Brunswick, GA (September 15, 2017) – On Monday, a man, wife, and their four children watched from their front porch as the ocean swell rose up and flooded the wetland before them. They rushed out of their home, through the torrential rain as the water flooded their home, destroying their furniture and two cars, and shifting their historic home six feet off of the foundation. The family lost everything but their lives. This family sought and found help at The Salvation Army.
Another local survivor was already living on the edge of poverty. She stepped up to raise her four grandchildren and regularly worked with The Salvation Army to make sure those children woke up on Christmas to find presents under their tree. When the hurricane dropped a tree on her power line she lost power, and the ability to cook for her grandchildren.
She found a Salvation Army canteen serving hot meals on Norwich St. She said, “This hurricane can teach us to be grateful for what we have and to care about our neighbors. I think God is telling us to follow him and care for the people around us.”
Hurricane Irma has moved on, leaving millions of people across Florida, Georgia, and South Carolina without power. Survivors returning home may find little remaining, but they will find The Salvation Army providing more than 100,000 meals, clean water, and emotional care and support.
How to help those Harvey and Irma Hurt
A financial contribution is the best way to help. A cash donation allows charitable relief agencies to use monetary contributions to purchase exactly what disaster survivors need. Monetary contributions are also easy to get to the disaster area. Moving a container of donated goods can sometimes cost more than the value of the items. Getting a donated commodity into containers and onto a ship, or onto a truck, across the sea or across the country to the disaster site, through the port costs and the customs’ tariffs, quality checked, quantity checked and sorted, and organized into warehouses, incurs a cost at each step. Supplies can almost always be purchased locally at the disaster site and provide savings in multiple ways. Finally, money used to purchase needed items locally can support local and state economies, helping local businesses and workers, which have suffered losses in the wake of the disaster event.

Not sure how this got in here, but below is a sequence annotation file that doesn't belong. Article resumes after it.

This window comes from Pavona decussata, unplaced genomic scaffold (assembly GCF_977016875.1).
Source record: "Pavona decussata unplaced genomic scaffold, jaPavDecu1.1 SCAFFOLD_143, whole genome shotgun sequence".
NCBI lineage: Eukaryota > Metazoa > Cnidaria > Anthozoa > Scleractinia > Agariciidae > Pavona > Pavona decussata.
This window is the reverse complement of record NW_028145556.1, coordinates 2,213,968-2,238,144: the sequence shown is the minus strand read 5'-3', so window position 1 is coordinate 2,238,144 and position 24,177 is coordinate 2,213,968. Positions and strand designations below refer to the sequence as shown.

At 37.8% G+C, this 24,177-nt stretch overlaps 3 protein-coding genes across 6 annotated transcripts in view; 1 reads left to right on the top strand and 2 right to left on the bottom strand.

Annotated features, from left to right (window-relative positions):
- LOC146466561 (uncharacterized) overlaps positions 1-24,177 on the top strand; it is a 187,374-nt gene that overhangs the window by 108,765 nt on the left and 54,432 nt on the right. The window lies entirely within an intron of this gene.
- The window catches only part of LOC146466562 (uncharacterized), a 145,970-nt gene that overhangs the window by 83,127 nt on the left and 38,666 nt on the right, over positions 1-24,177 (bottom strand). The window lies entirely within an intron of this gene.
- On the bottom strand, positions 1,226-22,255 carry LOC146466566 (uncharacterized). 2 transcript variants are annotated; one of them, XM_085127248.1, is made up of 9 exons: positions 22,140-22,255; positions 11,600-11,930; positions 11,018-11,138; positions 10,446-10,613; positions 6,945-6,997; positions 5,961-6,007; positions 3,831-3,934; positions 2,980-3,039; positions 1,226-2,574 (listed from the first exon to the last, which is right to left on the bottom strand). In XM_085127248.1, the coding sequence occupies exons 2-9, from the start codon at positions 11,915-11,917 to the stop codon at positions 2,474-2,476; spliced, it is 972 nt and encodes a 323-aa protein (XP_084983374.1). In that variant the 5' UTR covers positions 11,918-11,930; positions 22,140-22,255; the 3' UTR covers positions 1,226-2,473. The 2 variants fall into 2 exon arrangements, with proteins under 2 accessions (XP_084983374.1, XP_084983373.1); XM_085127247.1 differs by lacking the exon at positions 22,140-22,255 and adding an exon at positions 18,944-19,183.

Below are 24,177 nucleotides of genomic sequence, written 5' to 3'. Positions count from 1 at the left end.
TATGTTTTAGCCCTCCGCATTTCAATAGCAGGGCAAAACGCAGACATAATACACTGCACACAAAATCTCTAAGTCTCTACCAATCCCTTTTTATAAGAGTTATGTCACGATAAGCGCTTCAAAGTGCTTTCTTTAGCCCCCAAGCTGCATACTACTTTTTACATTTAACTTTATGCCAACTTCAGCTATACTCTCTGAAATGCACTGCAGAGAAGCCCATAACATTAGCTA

Donate by phone: 1-800-SAL-ARMY
Mail checks to: The Salvation Army P.O. BOX 1959 Atlanta, GA 30301
Please make checks payable to The Salvation Army and designate ‘Hurricane 2017’ on all checks.
To receive a donation link via text: Text STORM to 51555
About The Salvation Army
The Salvation Army, established in London in 1865, has been supporting those in need without discrimination for more than 135 years in the U.S. More than 25 million Americans receive assistance from The Salvation Army each year through a range of social services: food for the hungry, relief for disaster victims, assistance for the disabled, outreach to the elderly and ill, clothing and shelter to the homeless, and opportunities for underprivileged children. The Salvation Army tracks the level of need across the country with the Human Needs Index (HumanNeedsIndex.org). The Salvation Army has served survivors of every major national disaster since 1900. The Salvation Army does not place an administrative fee on disaster donations. During emergency disasters, 100 percent of designated gifts are used to support specific relief efforts. For more information, go to www.SalvationArmyUSA.org or follow on Twitter @SalvationArmyUS.